- A series of planned changes and updates to the physical plant of an existing facility
- A renovation project that includes modification of an entire building or an entire area in a building to accommodate a new use or occupancy
- Only the altered, renovated, or modernized portion of an existing building system or individual component shall be required to meet the installation and equipment requirements in the Guidelines.
- When such construction impairs the performance of the balance of an affected building system, upgrades to that system shall be required beyond the limits of the project to the extent required to maintain existing operational performance.
- Routine repairs and maintenance to buildings, systems, or equipment. This project type does not require improvements to building features or systems.
- Replacement of building furnishings and movable or fixed equipment. These projects only require improvements to building systems that serve the equipment being replaced and only to the extent necessary to provide sufficient capacity for the replacement.
- Minor changes to the configuration of an existing space do not require upgrade of the entire space.
- Cosmetic changes or upgrades to an existing space do not require an upgrade of the entire space.
- Improvements to a building system or a space that cannot reasonably meet the requirements of this document should be permitted provided the improvement does not impair other systems or functions of the building.
- Existing systems that are not in strict compliance with the provisions of this document should be permitted to continue in use, unless the AHJ has determined that such use constitutes a distinct hazard to life.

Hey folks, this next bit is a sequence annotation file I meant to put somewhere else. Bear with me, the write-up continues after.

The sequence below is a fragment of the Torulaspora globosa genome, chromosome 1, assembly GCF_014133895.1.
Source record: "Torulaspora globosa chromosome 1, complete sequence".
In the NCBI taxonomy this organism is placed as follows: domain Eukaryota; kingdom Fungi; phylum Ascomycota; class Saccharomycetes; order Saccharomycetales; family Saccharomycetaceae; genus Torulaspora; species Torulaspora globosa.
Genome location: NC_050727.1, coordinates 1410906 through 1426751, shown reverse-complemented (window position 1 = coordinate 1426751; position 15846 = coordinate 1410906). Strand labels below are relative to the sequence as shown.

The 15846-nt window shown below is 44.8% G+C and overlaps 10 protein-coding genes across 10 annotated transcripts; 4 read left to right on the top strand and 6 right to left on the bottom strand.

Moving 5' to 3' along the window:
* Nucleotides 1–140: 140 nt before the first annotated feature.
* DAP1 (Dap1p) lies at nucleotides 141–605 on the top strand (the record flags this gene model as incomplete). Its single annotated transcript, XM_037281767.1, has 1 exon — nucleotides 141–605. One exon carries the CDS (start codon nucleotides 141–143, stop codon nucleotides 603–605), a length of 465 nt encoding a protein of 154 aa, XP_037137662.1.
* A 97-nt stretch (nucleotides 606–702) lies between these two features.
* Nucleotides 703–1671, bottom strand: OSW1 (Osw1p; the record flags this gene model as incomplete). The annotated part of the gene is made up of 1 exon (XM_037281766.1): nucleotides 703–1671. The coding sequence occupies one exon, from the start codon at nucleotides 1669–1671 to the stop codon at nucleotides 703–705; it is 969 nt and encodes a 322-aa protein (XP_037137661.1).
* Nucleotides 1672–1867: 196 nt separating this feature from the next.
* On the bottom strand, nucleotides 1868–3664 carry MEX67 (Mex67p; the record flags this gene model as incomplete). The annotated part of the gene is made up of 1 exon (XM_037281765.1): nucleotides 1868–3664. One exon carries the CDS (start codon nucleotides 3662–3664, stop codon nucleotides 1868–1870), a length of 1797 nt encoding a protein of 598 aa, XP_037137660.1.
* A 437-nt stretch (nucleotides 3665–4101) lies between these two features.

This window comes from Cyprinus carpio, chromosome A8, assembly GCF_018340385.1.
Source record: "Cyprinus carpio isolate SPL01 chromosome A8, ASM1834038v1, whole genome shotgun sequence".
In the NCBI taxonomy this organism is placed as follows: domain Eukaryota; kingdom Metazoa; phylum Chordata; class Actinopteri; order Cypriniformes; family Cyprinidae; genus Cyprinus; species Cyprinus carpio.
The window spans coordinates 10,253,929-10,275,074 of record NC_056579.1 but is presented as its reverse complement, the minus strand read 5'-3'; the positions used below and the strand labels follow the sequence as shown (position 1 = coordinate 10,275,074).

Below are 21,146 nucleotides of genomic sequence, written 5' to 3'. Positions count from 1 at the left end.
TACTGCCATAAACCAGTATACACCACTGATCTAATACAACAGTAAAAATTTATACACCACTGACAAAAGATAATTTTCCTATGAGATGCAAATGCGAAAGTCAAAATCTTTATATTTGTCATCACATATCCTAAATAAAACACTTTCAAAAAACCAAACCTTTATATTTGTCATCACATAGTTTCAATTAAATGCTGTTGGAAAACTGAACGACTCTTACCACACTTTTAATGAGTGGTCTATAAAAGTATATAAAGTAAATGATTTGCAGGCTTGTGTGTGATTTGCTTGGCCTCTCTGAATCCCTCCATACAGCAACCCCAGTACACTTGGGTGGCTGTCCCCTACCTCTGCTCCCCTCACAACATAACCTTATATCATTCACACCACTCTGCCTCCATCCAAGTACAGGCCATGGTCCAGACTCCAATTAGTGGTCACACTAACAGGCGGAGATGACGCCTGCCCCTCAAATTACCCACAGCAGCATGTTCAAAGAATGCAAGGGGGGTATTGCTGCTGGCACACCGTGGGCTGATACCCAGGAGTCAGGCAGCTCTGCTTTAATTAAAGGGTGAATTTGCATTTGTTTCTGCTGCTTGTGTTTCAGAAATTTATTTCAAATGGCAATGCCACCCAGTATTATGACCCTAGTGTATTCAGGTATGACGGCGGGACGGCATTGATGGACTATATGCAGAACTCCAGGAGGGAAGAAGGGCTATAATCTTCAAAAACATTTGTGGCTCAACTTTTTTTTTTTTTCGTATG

- Replacement of mechanical, electrical, plumbing, and fire protection equipment and infrastructure for maintenance purposes due to the failure or degraded performance of the components being replaced should be permitted provided the health and safety in the facility is maintained at existing levels.
- Federal accessibility standards. The Americans with Disabilities Act (ADA), which became law in 1990, extends comprehensive civil rights protection to individuals with disabilities. Under Titles II and III of the ADA, health care facilities are required to comply with the Americans with Disabilities Act Standards for Accessible Design for alterations and new construction. The Uniform Federal Accessibility Standards (UFAS) also provides criteria for accessible design. Individual federal agencies provide direction on applicable criteria to be used for the design of federal facilities.
- State and local accessibility standards. Many state and local jurisdictions have adopted ICC A117.1: Accessible and Usable Buildings and Facilities, which is also available for use in providing quality design for the disabled. However, some state and local standards for accessibility and usability are more stringent than ADA, UFAS, or ICC/ANSI A117.1. Designers and owners, therefore, are responsible for verification of all applicable requirements.
- NEHRP Recommended Seismic Provisions for New Buildings and Other Structures
- International Building Code
- Clean Air Act (CAA)
- National Environmental Policy Act (NEPA)
- Occupational Safety and Health Act (OSHA)
- Resource Conservation and Recovery Act (RCRA)
- Safe Drinking Water Act (SDWA)
- Superfund Amendments and Reauthorization Act (SARA)
- Toxic Substance Control Act (TSCA)
- Part 20 (10 CFR 20), Standards for Protection Against Radiation
- Part 35 (10 CFR 35), Medical Use of Byproduct Material